"But Emma Sue, she was purty as a Sunday spent down by the river, an' when she let it be known (in a ladylike manner, o' course) thet she weren't averse to Estes's company, the poor feller—who were so ugly his mother usta have to borrow a baby to take to church—went about three bricks shy of a full load. He took to attendin' temp'rance meetin's, dressin' up in the kinder clothes that won't hold up to three straight days of wear, trimmin' an' sculptin' his foot-long beard (what he were inordinately proud of), an' gen'rally turnin' his back on the life he'd ledwith a good bit of enthusyasm, I might add—a few days previous.
"The lady were plumb taken with the changes she saw in thet man, too ... so by an' by they run off (seein' as Emma's kin didn't have no use fer Estes, reformed er no) an' got married. Now, my uncle's connivin' bach'lor companions felt a mite cheated by the turn of events—seem' as how they hadn't had a chance to properly badger ol' Estes about his loss of freedom afore it happened—an' they hornswoggled the feller inta attendin' a post nuptial bachelor party immediately upon his return from the marryin'."
Now as the tale progressed, ol' Ott—on reg'lar occasions—would pause to wet his whistle... always passin' the jug to Billy immediately thereafter. An' following about his third inadvertent sip, young Parsons announced to the gatherin' thet—since he were soon to be sayin' goodbye to his happy-go-lucky single days—he figured a taste er two wouldn't kill him, neither. In point of fact, howev'r, the rest of the boys was makin' sartin thet the demijohn ended up in Billy's hands about twice as often as the normal course of rotation woulda called fer.
"At enny rate," Ott resumed his tale, wipin' his lips on his sleeve, "Uncle Estes soon got caught up in the spirit of the party. Come the wee hours of the mornin', his cronies dumped him off on his doorstep, set up a poundin' to wake the new bride, an' then took outa there fast enough to strike fire off the wind.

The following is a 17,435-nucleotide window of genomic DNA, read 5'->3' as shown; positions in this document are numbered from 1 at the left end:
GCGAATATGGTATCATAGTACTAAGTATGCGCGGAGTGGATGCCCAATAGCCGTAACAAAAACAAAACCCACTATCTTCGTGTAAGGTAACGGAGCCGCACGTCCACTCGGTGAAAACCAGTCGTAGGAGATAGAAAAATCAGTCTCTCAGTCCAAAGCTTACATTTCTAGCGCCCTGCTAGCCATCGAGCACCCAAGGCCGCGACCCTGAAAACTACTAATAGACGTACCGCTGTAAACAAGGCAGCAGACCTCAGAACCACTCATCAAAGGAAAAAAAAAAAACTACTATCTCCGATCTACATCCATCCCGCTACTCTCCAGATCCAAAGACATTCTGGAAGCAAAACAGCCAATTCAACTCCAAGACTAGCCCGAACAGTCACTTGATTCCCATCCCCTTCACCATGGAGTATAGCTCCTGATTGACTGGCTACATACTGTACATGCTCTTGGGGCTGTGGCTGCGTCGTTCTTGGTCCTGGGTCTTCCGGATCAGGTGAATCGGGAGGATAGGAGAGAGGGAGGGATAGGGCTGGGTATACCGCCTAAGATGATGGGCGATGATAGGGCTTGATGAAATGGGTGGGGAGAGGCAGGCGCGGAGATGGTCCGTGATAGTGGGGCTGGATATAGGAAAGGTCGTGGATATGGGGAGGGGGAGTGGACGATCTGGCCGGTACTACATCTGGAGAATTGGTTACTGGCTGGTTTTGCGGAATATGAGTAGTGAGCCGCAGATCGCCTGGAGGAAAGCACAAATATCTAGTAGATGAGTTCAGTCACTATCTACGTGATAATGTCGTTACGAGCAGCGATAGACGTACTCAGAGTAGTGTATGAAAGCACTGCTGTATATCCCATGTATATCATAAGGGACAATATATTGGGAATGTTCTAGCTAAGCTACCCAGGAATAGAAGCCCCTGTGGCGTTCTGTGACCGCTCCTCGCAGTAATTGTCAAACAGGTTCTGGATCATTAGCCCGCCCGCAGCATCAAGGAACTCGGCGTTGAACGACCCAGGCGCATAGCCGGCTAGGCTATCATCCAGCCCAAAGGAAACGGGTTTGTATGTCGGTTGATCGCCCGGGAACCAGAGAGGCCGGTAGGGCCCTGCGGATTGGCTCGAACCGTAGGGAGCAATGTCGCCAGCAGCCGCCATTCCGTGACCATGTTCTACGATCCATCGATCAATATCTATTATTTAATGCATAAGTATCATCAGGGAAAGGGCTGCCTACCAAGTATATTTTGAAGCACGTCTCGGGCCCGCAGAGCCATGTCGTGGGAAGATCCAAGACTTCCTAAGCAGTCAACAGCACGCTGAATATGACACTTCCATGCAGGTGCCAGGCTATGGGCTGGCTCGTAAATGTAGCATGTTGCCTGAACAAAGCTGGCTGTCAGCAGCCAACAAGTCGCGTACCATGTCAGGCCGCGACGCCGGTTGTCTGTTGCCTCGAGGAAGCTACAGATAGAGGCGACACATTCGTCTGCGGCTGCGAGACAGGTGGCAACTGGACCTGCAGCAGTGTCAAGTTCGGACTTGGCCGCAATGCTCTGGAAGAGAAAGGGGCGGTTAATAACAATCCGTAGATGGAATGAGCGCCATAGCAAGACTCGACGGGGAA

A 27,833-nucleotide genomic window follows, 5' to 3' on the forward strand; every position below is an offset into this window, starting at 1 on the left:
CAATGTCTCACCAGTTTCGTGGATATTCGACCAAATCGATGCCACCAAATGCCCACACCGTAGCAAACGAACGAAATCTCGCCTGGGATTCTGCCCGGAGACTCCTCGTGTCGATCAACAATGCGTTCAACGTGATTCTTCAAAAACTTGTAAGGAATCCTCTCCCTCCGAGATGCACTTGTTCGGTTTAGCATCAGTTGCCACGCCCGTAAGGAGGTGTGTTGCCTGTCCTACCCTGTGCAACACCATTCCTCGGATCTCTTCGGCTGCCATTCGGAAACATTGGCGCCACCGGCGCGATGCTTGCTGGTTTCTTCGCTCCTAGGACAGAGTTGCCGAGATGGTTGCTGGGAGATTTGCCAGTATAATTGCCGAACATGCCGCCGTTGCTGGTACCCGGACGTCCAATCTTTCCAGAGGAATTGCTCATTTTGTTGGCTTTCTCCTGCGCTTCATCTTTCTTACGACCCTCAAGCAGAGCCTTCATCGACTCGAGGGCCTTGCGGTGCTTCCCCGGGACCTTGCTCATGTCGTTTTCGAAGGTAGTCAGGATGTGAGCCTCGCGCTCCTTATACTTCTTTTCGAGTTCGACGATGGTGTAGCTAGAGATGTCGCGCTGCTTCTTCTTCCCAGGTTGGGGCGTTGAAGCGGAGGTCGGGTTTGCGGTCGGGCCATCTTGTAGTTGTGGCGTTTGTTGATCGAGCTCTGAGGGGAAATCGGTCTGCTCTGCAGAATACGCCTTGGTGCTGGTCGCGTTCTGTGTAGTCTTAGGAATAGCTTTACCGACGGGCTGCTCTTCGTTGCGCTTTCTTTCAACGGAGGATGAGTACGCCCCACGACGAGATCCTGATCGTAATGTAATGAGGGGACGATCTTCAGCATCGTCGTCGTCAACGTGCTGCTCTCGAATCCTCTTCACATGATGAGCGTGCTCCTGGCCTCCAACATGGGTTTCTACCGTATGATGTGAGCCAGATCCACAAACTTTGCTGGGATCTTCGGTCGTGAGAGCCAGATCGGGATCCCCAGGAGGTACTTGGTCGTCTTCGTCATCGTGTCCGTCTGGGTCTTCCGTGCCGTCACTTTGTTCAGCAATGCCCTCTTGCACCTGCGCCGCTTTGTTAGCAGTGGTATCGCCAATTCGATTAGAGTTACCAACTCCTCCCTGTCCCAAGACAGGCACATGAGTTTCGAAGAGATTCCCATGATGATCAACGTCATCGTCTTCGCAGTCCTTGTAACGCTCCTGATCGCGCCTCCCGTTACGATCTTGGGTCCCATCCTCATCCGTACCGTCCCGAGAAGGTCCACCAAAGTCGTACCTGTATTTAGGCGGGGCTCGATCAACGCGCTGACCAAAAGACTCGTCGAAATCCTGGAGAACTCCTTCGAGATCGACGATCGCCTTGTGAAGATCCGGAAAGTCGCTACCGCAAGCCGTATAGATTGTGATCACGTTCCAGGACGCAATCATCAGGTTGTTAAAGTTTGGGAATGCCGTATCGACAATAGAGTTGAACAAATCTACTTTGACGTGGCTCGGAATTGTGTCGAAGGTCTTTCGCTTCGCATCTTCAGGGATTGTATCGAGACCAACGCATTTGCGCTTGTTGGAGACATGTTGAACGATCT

"Emma answered the door, an' there lay Estes ... sprawled like a split hay bale an' snorin' fit to call hogs. Now my aunt weren't a hard woman by nature, but havin' to drag a good two hundred pounds of ossified husband upstairs on her weddin' night kinder unloosed the mean in her. Once she got ol' Estes safely onta the bedroom floor, she fetched out her sewin' shears an' cut his prized beard clean off!
"Come daylight, Estes woke up an'—peerin' out from under the blue-blazin' pain of the mornin' after—looked at his new wife all tucked up in the bed sheets. The events of the precedin' day had jist about worked they way clear in his mind, when he put a hand up to his chin to think ... an' his eyes opened up in a look of pure horror. Estes set there an' let the whole thing sink in fer a while—first rubbin' his chin, then lookin' at the slumberin' lady, then strokin' his face agin—afore he ran to the winder, threw it open, and begun screamin' fer anyone who might hear him:
" 'Get thet goldanged preacher back here. I'll be dipped iffen he hasn't up an' married her to the wrong man!' "
All the fellers had a laugh over that one, an' even Young Billy were able to muster a giggle er two in response ... though his chuckles was a bit on the weak side.
"I don't mean to speak outa turn, Master Parsons," cackled ol' Newt Blanchard, "but would I be right in assumin' thet yer resylutions ain't quite as resylute as they formerly was?"
"I don't know thet I'd say so," replied Billy, puttin' ev'ry bit of sobriety thet he could muster inter his voice. "I am, howev'r, givin' the matter some careful considyration."
"Well, iffen thet's the case," Newt responded, "you jist settle yerself back an' have a celybrate ... 'cause you ain't half cured yet, an' I've got a story thet's bound to do the job! "
"No one can make you feel inferior without your consent." —Eleanor Roosevelt
"The real purpose of books is to trap the mind into doing its own thinking."—Christopher Money
The eyes of other people are the eyes that ruin us. If all but myself were blind, I should want neither fine clothes, fine houses, nor fine furniture."—Benjamin Franklin